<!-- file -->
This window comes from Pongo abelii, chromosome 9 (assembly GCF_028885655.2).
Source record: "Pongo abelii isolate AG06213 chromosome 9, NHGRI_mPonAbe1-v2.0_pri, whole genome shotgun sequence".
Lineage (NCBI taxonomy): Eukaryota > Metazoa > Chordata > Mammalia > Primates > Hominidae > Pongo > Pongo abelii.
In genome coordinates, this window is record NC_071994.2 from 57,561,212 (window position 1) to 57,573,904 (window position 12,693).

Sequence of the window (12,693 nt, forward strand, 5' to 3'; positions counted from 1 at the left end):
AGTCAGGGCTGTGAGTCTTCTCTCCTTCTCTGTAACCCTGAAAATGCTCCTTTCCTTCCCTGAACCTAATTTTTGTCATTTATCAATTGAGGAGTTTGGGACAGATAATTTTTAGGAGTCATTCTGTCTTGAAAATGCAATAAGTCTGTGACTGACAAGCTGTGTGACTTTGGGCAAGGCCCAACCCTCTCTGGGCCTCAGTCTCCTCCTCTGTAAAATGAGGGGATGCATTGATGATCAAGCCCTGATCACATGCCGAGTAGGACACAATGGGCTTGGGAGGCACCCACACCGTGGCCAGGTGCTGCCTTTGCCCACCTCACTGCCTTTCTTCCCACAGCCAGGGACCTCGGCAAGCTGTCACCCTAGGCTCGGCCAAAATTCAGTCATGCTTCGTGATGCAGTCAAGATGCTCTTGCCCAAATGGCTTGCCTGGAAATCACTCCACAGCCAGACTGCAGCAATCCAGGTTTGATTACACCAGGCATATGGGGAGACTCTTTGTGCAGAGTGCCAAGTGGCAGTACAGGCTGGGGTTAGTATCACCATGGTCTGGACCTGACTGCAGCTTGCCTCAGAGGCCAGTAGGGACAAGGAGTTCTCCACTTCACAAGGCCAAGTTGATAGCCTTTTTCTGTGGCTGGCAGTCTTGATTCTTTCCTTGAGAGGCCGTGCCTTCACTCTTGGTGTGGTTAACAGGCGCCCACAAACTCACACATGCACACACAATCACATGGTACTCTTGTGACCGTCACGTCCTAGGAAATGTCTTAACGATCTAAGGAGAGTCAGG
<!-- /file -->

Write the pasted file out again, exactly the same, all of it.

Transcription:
This window comes from Pongo abelii, chromosome 9 (assembly GCF_028885655.2).
Source record: "Pongo abelii isolate AG06213 chromosome 9, NHGRI_mPonAbe1-v2.0_pri, whole genome shotgun sequence".
Lineage (NCBI taxonomy): Eukaryota > Metazoa > Chordata > Mammalia > Primates > Hominidae > Pongo > Pongo abelii.
In genome coordinates, this window is record NC_071994.2 from 57,561,212 (window position 1) to 57,573,904 (window position 12,693).

Sequence of the window (12,693 nt, forward strand, 5' to 3'; positions counted from 1 at the left end):
AGTCAGGGCTGTGAGTCTTCTCTCCTTCTCTGTAACCCTGAAAATGCTCCTTTCCTTCCCTGAACCTAATTTTTGTCATTTATCAATTGAGGAGTTTGGGACAGATAATTTTTAGGAGTCATTCTGTCTTGAAAATGCAATAAGTCTGTGACTGACAAGCTGTGTGACTTTGGGCAAGGCCCAACCCTCTCTGGGCCTCAGTCTCCTCCTCTGTAAAATGAGGGGATGCATTGATGATCAAGCCCTGATCACATGCCGAGTAGGACACAATGGGCTTGGGAGGCACCCACACCGTGGCCAGGTGCTGCCTTTGCCCACCTCACTGCCTTTCTTCCCACAGCCAGGGACCTCGGCAAGCTGTCACCCTAGGCTCGGCCAAAATTCAGTCATGCTTCGTGATGCAGTCAAGATGCTCTTGCCCAAATGGCTTGCCTGGAAATCACTCCACAGCCAGACTGCAGCAATCCAGGTTTGATTACACCAGGCATATGGGGAGACTCTTTGTGCAGAGTGCCAAGTGGCAGTACAGGCTGGGGTTAGTATCACCATGGTCTGGACCTGACTGCAGCTTGCCTCAGAGGCCAGTAGGGACAAGGAGTTCTCCACTTCACAAGGCCAAGTTGATAGCCTTTTTCTGTGGCTGGCAGTCTTGATTCTTTCCTTGAGAGGCCGTGCCTTCACTCTTGGTGTGGTTAACAGGCGCCCACAAACTCACACATGCACACACAATCACATGGTACTCTTGTGACCGTCACGTCCTAGGAAATGTCTTAACGATCTAAGGAGAGTCAGG